Help to track hummingbirds _ from Audubon

Photo by Chris Bosak A Black-chinned Hummingbird visits flowers this fall in Fairfield. Black-chinned Hummingbirds are native to western U.S. This was the first one recorded in Connecticut.

Photo by Chris Bosak
A Black-chinned Hummingbird visits flowers this fall in Fairfield. Black-chinned Hummingbirds are native to western U.S. This was the first one recorded in Connecticut.

Shamelessly copied straight from an Audubon Society press release (The photo is mine at least):

Audubon Invites Volunteers to Help Track Hummingbirds This Spring

NEW YORK, NY (April 1, 2014) – With spring officially upon us, the National Audubon Society invites birders and nature enthusiasts across the country to help track the health of hummingbird populations with Audubon’s Hummingbirds at Home app. This citizen science project utilizes the power of volunteers to compile data at a scale that scientists could never accomplish alone.

Every spring, numerous hummingbirds migrate long distances and must eat several times their weight in nectar daily to stay alive. Hummingbirds visit our yards every year, looking for nectar from our gardens and feeders. As flowers bloom earlier because of warming temperatures, the impact on hummingbirds which rely on nectar could be significant. The degree to which hummingbirds are able to adapt to accommodate these changes is not completely understood. Hummingbirds at Home was designed to bolster current research by collecting data from volunteers across the country that offers important insight on the effects of climate change and the birds’ well-being.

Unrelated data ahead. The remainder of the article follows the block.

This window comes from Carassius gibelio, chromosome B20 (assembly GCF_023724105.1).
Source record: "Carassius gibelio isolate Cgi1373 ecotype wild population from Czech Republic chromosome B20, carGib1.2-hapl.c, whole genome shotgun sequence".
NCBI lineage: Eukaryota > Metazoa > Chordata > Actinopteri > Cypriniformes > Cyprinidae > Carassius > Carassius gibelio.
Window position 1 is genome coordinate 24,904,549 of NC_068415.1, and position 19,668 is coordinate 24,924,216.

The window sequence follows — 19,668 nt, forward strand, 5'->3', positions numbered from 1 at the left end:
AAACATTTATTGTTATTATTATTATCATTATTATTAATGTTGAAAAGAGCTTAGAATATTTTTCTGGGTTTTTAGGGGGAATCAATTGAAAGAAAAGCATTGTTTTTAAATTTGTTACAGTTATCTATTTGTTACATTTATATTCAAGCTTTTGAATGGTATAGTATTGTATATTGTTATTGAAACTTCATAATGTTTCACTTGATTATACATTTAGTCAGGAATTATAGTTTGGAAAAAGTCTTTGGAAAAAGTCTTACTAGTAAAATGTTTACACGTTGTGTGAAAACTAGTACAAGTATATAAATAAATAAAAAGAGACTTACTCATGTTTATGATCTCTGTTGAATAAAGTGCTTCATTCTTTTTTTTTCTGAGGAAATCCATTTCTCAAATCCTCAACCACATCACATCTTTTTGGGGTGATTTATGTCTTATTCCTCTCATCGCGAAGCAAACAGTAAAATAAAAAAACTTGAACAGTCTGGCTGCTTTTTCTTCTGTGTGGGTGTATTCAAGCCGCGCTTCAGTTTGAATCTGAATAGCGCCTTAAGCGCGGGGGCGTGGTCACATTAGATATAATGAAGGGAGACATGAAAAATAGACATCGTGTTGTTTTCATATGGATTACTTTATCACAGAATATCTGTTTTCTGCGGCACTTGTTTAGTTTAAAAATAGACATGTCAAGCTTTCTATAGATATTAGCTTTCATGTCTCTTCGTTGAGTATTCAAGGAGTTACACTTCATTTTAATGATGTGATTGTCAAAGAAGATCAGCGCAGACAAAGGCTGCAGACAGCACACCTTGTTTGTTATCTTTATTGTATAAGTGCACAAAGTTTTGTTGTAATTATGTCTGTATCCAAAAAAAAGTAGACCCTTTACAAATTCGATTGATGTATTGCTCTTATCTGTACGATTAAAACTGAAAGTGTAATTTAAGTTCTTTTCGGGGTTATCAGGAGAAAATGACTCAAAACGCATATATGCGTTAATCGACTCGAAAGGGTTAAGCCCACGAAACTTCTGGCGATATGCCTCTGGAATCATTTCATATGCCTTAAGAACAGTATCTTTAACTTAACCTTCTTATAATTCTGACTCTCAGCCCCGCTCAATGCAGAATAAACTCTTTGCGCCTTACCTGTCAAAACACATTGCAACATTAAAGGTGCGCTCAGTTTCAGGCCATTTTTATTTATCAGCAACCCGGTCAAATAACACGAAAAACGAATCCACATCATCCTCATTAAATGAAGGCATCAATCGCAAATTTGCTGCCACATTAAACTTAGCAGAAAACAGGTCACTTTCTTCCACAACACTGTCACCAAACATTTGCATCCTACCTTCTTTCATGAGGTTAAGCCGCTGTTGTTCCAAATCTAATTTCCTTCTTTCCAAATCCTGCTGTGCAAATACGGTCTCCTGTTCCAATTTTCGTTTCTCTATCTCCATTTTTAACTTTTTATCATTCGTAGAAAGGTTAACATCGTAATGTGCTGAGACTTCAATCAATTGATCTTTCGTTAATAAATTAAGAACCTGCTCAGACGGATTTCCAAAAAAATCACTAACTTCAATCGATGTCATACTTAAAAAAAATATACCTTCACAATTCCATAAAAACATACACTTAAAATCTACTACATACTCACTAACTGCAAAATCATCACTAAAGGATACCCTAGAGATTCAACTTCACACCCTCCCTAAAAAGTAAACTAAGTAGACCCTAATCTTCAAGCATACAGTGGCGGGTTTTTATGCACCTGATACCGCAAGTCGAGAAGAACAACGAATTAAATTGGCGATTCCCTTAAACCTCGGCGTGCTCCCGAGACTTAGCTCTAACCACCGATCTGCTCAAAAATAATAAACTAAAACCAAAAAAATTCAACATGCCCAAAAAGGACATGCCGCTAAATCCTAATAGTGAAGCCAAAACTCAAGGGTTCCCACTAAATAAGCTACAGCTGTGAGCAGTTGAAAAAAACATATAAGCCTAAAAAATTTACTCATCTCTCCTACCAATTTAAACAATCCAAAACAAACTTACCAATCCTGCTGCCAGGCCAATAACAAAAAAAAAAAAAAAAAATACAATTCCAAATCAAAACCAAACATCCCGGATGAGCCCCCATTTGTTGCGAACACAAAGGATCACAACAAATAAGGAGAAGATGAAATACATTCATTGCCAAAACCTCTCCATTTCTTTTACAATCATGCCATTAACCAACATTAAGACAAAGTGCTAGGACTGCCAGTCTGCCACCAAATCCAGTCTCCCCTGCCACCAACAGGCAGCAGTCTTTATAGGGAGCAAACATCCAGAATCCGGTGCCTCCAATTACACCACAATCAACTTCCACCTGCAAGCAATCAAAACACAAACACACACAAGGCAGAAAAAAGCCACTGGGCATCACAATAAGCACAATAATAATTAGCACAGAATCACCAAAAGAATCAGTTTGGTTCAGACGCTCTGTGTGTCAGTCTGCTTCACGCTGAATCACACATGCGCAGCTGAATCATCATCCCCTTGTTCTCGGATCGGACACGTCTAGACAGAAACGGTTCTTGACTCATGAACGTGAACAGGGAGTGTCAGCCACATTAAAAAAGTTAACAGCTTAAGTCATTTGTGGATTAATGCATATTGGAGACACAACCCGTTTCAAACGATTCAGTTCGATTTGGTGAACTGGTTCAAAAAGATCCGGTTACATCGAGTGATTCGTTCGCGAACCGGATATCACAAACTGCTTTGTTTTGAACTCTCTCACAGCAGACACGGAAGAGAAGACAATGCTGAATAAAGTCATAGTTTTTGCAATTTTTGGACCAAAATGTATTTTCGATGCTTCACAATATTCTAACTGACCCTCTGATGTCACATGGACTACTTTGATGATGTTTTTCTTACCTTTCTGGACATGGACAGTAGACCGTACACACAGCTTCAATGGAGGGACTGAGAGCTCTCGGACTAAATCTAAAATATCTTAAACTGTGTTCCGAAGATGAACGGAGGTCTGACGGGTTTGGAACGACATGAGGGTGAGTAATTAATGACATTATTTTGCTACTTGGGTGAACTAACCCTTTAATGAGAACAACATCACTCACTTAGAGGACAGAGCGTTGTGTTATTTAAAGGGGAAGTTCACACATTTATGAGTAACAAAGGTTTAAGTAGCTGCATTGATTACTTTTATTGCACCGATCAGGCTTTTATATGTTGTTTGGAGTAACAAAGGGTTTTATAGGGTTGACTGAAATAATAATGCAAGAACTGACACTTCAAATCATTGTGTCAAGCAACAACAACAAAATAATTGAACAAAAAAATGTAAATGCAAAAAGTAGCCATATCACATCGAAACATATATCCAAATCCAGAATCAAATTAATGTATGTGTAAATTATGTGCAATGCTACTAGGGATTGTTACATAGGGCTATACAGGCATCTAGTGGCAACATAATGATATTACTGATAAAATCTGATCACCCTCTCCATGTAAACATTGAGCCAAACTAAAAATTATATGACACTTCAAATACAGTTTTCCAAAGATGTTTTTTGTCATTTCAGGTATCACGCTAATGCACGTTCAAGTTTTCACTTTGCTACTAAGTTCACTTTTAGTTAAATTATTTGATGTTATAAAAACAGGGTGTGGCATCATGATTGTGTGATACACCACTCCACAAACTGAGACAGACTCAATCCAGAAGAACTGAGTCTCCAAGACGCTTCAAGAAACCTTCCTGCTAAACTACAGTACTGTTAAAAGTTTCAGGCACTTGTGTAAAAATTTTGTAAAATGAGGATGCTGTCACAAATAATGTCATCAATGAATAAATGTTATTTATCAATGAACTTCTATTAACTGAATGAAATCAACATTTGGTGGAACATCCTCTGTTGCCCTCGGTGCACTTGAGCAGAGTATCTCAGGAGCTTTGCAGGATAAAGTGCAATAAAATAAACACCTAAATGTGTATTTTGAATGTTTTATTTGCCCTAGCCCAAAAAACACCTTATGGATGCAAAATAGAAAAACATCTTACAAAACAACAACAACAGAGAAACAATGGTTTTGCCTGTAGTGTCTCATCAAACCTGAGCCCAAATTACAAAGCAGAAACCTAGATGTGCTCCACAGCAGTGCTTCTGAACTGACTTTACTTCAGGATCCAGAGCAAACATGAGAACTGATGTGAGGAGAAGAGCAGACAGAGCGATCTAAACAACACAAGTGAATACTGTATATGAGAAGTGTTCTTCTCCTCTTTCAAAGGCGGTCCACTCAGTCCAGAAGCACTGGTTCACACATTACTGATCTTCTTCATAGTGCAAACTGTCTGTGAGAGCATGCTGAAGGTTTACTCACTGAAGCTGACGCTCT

“Increasingly people are seeing the impact of climate change in their own backyards, from early blossoms to extreme weather,” said Dr. Gary Langham, Chief Scientist at Audubon. “This is a fun, family-friendly citizen science project that works in the classroom or in the kitchen.”

Hummingbirds at Home differs from other bird monitoring programs in that the focus  is on recording the species, nectar sources, and feeding behavior observed. In the case of bloom timing mismatches, Audubon hopes to eventually learn if alternate nectar sources, like feeders, make a difference in hummingbird breeding success and survival.

Participants can get involved by spending a few minutes as frequently as they wish to collect invaluable data from feeding areas in their gardens and communities. Audubon’s Hummingbird at Home app makes it fun and easy. There is no cost to participate and using the free mobile app or website makes it simple to report sightings and learn more about these remarkable birds. For more information visit, www.hummingbirdsathome.org.

 

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